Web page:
Bird&Be’s sperm test calls for a bit of a science experiment, says Diamond. It involves collecting the semen sample in a provided cup, adding a liquefaction powder, waiting a few minutes, mixing the solution and then extracting some of the sample and dropping it onto a slide, which goes into a device that records a video of the sperm. The results, which have a 97 percent accuracy rate, will then be sent to an app on your phone within two minutes. “The test also provides a score that puts your result in the context of other people with sperm who have had children,” says Diamond.

At-home tests are best for people who are simply curious about their sperm count, so they can get a better idea if it’s low or abnormal. “It’s a great thing to know so you can expedite a referral to a specialist,” says Ory. But if the score is low, there’s no reason to panic—sperm regenerate every two to three months and can respond to new healthy habits.

There are limitations with at-home tests, Ory warns, and sometimes an in-office test is still necessary. “Sperm tests in a clinic can test sperm morphology, which is essentially how it looks under the microscope,” says Ory. Meaning, does it look normal? Is the tail of the sperm crooked? Does the head of the sperm look abnormal? “An at-home test kit won’t be able to tell you that because the results need to be interpreted by a trained lab technician and andrologist or embryologist.”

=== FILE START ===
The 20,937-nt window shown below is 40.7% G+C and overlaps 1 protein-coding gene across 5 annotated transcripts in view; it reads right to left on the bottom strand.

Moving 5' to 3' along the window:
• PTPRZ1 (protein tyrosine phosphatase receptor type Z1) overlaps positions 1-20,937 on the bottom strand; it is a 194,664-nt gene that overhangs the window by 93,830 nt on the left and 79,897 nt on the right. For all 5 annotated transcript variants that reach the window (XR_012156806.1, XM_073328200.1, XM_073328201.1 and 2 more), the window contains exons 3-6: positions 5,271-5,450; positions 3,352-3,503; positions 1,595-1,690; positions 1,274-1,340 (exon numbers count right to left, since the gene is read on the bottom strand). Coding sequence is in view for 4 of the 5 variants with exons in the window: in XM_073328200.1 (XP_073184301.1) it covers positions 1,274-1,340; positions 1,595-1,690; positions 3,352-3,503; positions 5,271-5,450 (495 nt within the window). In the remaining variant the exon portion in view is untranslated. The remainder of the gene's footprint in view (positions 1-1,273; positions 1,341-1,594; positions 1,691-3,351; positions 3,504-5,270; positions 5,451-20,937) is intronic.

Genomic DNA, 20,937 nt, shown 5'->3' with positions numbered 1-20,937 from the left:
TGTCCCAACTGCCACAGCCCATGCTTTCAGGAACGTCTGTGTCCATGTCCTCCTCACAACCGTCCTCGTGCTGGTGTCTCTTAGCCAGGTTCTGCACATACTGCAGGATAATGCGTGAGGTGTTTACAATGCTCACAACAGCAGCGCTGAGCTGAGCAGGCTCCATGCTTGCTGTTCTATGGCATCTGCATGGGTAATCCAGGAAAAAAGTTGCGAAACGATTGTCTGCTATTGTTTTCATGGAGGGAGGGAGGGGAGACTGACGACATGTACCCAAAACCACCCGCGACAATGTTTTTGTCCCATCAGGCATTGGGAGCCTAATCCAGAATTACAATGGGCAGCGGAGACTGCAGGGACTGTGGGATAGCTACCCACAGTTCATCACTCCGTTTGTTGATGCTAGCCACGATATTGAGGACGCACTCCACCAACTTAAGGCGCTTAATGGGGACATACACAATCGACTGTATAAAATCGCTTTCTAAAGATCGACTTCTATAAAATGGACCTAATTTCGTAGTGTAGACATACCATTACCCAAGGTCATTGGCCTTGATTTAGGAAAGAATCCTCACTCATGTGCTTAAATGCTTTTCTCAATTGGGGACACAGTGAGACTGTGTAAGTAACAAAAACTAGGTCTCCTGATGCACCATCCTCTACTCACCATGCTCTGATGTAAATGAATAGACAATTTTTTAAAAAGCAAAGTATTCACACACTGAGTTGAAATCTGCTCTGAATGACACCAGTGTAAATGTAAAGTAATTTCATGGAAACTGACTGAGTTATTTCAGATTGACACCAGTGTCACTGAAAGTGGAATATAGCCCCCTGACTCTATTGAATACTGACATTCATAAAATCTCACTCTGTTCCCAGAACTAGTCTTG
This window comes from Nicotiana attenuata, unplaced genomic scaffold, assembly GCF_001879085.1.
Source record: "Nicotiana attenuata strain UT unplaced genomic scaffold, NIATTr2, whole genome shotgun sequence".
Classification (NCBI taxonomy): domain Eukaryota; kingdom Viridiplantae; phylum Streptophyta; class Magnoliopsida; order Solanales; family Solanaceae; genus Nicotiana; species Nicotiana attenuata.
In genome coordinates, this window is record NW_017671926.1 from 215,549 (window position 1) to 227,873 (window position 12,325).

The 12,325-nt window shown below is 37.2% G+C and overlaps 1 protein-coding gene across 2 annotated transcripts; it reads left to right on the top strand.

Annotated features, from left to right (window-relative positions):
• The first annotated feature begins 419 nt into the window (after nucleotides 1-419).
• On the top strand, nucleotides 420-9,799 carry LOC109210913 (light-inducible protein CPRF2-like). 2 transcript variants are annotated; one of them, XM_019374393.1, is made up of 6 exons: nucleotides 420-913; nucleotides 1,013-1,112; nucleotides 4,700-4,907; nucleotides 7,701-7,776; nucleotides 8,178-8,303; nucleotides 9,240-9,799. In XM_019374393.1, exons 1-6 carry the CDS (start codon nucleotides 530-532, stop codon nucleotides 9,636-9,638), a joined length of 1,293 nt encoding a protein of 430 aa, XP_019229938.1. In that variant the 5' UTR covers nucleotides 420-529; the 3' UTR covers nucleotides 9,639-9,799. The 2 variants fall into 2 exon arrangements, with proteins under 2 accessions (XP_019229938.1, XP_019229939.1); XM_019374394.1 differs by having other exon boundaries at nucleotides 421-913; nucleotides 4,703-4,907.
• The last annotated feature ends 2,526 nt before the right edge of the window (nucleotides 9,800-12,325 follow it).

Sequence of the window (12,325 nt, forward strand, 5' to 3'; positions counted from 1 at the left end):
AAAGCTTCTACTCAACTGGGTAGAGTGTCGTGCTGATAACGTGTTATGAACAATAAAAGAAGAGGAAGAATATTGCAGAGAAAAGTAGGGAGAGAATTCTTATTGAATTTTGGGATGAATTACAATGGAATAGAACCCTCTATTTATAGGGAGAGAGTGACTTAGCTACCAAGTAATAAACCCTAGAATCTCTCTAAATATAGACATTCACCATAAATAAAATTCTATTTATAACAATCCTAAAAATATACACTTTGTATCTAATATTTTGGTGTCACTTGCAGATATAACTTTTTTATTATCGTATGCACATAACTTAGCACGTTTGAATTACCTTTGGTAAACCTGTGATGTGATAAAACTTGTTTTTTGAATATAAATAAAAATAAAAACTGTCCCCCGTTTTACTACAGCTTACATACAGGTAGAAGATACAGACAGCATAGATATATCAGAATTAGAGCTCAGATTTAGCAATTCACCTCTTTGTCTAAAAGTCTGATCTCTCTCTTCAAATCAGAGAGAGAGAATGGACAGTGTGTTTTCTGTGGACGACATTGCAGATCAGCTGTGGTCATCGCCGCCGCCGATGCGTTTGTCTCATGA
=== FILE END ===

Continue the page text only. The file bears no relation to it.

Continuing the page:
Low sperm count and motile sperm can be caused by lifestyle choices or a random genetic abnormality, says Ory. Signs of infertility for men and people with sperm include having unprotected sex for a long time and not getting a partner pregnant, a history of a bad testicular infection, low testosterone, having small testicles and having a varicocele, which is enlarged veins in the scrotum, he says. Unlike egg count for women, sperm count isn’t significantly impacted by age—but age can affect sperm quality.

Anyone who’s having trouble conceiving should get a referral to a fertility specialist. According to Ory, the initial appointment will include a discussion about their health history, reviewing factors that may influence fertility, bloodwork, a look at the hormones in their brain that trigger testicles to make sperm (like testosterone), a physical examination and, of course, a sperm test.

“There is an incorrect assumption that if a guy has low testosterone, he should be given testosterone to boost his sperm count,” says Ory. “But if you give a guy a testosterone injection, it will act as a contraceptive and his sperm count will go down to zero.” Instead, the right medications (such as HCG and clomiphene or tamoxifen) and healthy lifestyle changes can boost the body’s testosterone production naturally, and thereby boost sperm count. According to Ory, exercising, eating healthy, quitting smoking and stopping cannabis use can all improve sperm quality.

Of course, the first thing people can do to boost their fertility is to learn what they’re working with–and taking an at-home test is a good place to start.

Bird&Be’s At-Home Sperm Test is available now for $42 at

Next: How Everyday Products Can Affect Your Fertility